Community court takes aim at repeat offenders
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Judge Michael Coffey's courtroom in downtown Austin is a revolving door for repeat offenders.
Class C misdemeanors like public intoxication, public urination and violating the ‘No Sit, No Lie’ ordinance - -which prohibits sitting or lying on the street -- are among the frequent charges presented before Coffey’s bench.
Peter Valdez with the Downtown Austin Community Court says the system considers 280 people repeat offenders because they have 25 or more cases in the court, with at least one active case within the last two years.
City officials increased the court's budget for 2013 by $140,000 so it could set up a street outreach program.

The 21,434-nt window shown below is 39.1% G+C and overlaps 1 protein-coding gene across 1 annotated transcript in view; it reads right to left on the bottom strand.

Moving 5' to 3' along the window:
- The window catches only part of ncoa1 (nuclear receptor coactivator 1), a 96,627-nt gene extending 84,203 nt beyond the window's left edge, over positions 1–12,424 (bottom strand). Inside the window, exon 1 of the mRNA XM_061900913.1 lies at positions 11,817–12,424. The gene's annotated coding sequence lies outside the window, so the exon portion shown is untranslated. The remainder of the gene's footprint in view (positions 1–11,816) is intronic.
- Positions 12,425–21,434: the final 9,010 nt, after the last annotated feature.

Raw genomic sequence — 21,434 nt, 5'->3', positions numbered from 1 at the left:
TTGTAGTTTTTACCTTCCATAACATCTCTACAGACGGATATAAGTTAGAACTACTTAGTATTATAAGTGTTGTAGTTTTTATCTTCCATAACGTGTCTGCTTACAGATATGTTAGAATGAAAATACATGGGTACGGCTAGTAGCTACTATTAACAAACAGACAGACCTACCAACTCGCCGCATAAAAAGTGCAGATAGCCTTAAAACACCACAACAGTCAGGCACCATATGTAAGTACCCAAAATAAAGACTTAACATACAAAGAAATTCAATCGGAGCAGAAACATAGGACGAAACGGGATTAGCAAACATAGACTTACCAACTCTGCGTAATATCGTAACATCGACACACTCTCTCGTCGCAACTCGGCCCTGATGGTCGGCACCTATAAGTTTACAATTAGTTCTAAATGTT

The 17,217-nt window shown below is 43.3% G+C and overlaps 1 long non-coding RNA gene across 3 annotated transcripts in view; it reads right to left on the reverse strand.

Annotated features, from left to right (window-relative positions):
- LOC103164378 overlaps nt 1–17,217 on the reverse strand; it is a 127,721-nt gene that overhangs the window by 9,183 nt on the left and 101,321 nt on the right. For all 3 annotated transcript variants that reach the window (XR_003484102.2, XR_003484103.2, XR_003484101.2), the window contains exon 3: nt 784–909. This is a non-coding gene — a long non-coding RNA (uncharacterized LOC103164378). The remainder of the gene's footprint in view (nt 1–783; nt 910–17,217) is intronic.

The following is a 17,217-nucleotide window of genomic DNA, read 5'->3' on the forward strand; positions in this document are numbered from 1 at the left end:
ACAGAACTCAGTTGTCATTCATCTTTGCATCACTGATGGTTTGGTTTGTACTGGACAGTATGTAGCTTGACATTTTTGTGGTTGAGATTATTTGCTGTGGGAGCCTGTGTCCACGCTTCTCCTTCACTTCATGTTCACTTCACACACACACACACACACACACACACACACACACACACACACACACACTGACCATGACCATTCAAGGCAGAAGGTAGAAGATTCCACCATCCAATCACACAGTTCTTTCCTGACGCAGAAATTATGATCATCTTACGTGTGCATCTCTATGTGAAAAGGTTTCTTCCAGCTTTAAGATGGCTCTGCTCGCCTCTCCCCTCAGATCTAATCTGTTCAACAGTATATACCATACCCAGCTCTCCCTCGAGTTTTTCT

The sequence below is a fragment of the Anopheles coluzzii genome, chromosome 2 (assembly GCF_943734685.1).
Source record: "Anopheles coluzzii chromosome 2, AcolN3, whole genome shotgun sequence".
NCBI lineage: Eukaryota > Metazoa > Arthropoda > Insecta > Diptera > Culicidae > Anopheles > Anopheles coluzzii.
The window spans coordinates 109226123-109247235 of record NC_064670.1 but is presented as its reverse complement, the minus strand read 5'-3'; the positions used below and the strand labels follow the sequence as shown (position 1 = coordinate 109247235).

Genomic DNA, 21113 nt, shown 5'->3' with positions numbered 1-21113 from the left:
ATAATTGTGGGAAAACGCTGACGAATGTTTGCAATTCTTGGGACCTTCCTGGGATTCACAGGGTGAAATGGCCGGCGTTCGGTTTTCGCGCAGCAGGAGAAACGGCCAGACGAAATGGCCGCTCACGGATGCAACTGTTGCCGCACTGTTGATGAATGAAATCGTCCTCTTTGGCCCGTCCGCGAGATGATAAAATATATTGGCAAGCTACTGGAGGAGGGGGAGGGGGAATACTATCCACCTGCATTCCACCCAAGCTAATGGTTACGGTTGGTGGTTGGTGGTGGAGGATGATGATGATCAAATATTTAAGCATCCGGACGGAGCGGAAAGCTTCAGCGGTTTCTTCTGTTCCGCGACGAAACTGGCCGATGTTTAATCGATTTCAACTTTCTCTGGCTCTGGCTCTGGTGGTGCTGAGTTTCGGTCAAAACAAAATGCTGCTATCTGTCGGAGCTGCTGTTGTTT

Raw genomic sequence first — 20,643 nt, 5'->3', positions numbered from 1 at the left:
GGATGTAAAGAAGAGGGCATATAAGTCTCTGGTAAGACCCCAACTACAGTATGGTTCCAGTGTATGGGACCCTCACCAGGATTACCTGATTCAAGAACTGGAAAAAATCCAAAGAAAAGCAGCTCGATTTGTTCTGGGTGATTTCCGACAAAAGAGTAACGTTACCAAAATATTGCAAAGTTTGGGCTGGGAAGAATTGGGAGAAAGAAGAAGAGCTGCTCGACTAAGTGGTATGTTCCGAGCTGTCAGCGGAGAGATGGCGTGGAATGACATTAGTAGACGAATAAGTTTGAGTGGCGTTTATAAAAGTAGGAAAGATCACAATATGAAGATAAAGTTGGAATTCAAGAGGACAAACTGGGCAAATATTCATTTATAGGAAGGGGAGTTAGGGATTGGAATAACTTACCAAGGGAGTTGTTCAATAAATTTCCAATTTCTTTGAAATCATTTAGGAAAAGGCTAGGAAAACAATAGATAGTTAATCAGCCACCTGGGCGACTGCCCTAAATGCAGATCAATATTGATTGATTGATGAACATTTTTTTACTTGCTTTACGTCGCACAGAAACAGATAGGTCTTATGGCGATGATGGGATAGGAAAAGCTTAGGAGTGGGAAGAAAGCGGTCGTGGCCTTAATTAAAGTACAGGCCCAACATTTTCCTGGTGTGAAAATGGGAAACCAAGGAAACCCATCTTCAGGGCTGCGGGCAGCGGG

"It's really about the wraparound services that often times exist, they're just not networked," Valdez said. "But most importantly, those issues that they were seeing being repeated and not being resolved."
The new program will bring more services for mental health and substance abuse treatment, and permanent housing for Austin's homeless.
"The research data and the studies show that it's more cost effective, in many cases cost neutral, but the most important thing is that it's more humane to provide these individuals with stability," Valdez said.
The goal is to help people before they end up back in Judge Coffey's courtroom, and according to Police Chief Art Acevedo, to better protect public safety.
"It's really an inefficiency for us so it's really important that we leverage all the resources we have to A, hold people accountable, but B, get them the help that they need to get their lives together," Acevedo said.